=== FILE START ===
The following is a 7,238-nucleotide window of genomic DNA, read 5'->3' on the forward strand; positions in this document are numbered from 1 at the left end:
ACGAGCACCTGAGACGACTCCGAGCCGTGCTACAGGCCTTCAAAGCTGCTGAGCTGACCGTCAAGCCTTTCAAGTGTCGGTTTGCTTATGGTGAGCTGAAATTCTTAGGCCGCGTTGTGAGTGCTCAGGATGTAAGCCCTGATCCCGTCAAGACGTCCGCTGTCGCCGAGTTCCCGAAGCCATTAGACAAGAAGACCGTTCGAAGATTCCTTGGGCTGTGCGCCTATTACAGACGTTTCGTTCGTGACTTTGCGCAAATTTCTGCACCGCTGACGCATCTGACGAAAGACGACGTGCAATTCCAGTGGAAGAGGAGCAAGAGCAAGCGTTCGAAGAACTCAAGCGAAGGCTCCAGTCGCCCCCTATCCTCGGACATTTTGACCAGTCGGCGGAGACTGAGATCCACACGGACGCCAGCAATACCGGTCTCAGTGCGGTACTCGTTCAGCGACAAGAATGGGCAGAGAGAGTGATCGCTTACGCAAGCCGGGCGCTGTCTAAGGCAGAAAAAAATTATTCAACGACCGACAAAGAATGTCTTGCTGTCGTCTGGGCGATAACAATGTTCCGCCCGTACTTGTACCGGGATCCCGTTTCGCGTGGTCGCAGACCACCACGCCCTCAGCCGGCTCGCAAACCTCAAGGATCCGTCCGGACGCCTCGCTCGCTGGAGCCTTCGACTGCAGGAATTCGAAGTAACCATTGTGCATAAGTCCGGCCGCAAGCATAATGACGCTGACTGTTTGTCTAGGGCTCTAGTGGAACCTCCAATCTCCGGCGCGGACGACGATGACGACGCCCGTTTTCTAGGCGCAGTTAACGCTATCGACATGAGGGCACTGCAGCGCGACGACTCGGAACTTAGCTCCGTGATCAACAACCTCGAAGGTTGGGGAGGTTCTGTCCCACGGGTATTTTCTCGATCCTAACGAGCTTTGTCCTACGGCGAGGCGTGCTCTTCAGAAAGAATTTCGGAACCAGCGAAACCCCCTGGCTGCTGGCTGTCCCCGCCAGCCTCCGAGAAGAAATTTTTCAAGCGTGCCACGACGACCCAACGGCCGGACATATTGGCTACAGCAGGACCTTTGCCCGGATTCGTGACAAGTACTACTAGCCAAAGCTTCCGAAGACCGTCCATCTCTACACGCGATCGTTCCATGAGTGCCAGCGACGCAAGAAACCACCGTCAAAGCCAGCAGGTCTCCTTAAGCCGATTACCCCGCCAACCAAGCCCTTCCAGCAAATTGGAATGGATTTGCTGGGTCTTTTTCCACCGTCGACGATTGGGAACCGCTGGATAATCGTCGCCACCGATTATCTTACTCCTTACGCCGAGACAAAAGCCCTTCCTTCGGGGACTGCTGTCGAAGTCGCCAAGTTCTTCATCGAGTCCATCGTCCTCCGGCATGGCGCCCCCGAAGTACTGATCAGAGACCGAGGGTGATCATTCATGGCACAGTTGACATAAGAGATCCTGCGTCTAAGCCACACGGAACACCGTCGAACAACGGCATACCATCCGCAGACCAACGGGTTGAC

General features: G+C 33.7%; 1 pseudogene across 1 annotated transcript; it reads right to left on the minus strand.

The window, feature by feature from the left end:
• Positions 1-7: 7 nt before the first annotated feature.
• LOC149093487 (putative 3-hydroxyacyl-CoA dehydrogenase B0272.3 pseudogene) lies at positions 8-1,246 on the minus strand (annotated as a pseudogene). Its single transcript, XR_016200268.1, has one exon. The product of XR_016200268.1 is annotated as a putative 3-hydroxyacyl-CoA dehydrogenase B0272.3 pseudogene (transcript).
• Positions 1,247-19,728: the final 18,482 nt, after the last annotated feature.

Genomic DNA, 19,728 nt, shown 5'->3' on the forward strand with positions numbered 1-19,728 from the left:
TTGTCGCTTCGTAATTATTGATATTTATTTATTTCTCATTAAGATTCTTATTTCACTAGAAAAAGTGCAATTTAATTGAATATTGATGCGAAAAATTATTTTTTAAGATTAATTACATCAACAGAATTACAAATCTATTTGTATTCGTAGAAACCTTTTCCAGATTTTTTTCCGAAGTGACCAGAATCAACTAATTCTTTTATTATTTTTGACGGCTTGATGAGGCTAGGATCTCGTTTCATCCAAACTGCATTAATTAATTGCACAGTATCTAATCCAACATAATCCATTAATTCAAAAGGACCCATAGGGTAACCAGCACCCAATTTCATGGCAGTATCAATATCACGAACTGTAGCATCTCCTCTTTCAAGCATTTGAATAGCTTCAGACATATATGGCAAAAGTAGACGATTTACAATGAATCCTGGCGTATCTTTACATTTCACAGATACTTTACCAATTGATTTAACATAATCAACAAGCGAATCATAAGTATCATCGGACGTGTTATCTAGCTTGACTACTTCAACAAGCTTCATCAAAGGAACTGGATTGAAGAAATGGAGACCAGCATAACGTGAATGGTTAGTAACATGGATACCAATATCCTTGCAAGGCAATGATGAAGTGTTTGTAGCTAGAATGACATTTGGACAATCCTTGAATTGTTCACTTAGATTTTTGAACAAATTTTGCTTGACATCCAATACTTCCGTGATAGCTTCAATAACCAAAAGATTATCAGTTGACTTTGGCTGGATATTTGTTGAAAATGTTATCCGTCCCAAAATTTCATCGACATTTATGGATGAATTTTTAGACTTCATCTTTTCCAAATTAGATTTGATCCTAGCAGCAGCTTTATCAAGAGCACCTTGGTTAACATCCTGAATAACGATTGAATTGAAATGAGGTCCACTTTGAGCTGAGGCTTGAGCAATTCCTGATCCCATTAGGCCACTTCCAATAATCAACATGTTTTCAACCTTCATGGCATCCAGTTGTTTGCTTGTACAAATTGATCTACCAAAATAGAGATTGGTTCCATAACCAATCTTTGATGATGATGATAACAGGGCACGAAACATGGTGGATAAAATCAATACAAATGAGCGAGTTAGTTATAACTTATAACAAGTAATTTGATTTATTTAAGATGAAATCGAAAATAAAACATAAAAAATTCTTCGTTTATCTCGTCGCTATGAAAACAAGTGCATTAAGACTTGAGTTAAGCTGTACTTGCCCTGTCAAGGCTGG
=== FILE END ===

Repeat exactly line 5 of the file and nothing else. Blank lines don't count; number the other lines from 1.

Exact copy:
• Positions 1-7: 7 nt before the first annotated feature.